An upcoming vote on self-determination for the oil-rich southern portion of Sudan has raised fears that the south will seek a unilateral break with Khartoum, which could lead to renewed conflict in a region already devastated by decades of civil war.
The presidents of Rwanda, Uganda, Ethiopia and Kenya are attending Friday's special session at UN Headquarters in New York along with ministers from France, Britain, Brazil, Egypt, India, Germany and Canada, among others. Sudan will be represented by its vice president Ali Osman Taha.
Obama advisor Samantha Power says the summit is an "unprecedented show of will and unity" to address the future of the country US Secretary of State Hillary Clinton has called a "ticking time bomb."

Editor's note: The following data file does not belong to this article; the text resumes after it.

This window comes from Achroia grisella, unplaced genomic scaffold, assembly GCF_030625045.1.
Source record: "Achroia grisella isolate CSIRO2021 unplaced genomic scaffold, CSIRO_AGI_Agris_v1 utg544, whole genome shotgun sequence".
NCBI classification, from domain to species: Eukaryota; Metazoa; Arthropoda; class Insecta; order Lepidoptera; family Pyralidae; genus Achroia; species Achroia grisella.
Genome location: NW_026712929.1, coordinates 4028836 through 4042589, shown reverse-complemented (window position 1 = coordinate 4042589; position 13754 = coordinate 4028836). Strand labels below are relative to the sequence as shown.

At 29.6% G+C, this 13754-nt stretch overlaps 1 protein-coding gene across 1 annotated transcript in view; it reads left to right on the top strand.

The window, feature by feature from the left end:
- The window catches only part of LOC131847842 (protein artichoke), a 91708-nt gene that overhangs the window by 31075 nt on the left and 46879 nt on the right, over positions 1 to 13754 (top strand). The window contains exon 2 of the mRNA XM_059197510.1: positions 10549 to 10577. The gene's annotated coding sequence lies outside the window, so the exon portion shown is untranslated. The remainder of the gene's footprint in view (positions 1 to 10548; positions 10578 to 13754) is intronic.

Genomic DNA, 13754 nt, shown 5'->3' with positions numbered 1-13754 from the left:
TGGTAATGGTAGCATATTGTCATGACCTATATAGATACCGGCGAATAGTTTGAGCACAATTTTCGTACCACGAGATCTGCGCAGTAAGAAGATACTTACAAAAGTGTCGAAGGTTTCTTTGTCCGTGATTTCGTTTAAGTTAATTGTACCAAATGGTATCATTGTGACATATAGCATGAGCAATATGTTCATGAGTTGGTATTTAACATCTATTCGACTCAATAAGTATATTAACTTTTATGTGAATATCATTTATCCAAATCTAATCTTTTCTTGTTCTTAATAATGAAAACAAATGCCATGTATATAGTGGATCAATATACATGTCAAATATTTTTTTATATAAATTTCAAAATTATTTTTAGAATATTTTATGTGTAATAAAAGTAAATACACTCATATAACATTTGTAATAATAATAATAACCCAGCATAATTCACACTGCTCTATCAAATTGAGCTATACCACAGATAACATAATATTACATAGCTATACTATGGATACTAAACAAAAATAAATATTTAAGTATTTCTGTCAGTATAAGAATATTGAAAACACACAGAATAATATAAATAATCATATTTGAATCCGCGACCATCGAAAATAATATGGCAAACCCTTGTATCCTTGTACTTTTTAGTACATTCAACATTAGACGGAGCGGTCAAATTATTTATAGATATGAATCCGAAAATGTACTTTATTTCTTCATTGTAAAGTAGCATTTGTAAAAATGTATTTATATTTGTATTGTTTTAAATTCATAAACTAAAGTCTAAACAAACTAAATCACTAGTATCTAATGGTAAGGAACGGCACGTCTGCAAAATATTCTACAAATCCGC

UN officials and diplomats say that preparations for the self-determination vote in southern Sudan, set for January 9, are running far behind schedule. The referendum is part of the 2005 peace accord that brought an end two two decades of civil war in the south, in which two million people died.
Friday's meeting will encourage north and south to work together to ensure that a credible, peaceful referendum takes place on schedule. Diplomatic sources have said that voter registration had not yet begun in a region still without a north-south border.
Other diplomats suggested that President Omar al-Beshir has been deliberately dragging his feet over the issue. Some fear that if the vote is delayed, the Sudan People's Liberation Movement could declare unilateral independence.